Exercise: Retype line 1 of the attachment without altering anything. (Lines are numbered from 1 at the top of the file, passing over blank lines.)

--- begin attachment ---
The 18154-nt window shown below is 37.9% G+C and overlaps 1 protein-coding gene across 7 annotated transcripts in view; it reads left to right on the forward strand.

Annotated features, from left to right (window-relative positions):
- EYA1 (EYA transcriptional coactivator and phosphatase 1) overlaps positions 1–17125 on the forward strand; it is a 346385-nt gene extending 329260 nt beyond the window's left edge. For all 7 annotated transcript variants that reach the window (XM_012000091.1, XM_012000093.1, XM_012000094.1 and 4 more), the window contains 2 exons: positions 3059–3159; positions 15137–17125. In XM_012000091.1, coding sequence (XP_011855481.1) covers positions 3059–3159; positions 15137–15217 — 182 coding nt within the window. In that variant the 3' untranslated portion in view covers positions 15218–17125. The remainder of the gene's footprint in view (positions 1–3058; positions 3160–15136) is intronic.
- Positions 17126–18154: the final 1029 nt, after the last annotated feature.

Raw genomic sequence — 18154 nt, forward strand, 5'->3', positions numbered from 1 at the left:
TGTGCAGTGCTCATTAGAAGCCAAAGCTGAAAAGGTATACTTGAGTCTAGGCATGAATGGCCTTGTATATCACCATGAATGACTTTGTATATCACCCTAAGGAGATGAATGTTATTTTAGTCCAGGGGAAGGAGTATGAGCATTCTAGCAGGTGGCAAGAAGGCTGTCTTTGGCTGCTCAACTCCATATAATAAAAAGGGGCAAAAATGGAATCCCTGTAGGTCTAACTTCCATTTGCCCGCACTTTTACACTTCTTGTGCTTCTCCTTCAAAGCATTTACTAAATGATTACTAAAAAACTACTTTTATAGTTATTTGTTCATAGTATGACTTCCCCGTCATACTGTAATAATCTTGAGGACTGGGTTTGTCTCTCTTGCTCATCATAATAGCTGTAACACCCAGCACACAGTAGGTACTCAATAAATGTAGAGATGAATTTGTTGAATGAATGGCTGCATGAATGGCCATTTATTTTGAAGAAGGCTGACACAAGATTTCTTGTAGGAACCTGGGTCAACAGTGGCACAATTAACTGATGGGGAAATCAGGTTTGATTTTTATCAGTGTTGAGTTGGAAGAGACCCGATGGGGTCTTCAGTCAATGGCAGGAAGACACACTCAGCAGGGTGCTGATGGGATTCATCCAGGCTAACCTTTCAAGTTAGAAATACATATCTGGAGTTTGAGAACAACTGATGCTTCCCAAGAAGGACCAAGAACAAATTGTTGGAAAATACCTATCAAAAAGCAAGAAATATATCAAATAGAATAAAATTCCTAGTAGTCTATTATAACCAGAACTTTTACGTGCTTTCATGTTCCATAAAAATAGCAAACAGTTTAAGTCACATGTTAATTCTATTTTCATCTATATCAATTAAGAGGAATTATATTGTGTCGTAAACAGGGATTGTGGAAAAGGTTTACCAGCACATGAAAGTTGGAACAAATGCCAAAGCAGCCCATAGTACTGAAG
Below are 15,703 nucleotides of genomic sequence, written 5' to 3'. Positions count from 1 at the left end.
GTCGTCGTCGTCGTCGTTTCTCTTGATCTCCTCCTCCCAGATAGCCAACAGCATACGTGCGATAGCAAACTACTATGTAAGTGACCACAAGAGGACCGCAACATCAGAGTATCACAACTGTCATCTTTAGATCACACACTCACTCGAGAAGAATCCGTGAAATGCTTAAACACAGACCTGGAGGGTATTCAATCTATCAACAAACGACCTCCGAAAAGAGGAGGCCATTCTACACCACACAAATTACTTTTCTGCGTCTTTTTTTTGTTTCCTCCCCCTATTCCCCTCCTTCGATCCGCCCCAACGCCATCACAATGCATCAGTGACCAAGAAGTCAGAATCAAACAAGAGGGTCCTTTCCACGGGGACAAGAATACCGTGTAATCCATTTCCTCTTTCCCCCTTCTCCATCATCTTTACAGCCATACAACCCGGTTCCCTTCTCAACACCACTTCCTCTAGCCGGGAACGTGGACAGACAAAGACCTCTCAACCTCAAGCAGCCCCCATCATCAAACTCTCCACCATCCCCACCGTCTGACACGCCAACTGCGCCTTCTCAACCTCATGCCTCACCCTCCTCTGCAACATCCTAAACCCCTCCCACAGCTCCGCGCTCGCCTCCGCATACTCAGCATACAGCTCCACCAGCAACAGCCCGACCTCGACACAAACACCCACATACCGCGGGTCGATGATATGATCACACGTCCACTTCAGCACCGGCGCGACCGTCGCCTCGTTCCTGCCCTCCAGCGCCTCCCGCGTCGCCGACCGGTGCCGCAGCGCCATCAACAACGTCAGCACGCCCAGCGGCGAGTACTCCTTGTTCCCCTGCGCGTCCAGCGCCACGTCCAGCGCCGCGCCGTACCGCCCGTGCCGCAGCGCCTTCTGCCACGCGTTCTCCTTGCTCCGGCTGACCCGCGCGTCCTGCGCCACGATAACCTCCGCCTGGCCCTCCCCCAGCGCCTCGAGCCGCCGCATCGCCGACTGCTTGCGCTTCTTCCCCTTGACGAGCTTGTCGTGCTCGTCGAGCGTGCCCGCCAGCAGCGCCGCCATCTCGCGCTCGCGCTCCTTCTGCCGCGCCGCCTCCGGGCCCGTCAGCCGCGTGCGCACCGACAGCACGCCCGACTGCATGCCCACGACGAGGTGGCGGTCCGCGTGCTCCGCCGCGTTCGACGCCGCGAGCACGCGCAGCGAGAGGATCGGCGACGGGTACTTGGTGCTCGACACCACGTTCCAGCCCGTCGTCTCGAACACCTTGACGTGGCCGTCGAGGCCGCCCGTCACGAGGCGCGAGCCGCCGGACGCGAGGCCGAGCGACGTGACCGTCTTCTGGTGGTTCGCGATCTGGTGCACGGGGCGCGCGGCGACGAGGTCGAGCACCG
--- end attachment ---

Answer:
The 18154-nt window shown below is 37.9% G+C and overlaps 1 protein-coding gene across 7 annotated transcripts in view; it reads left to right on the forward strand.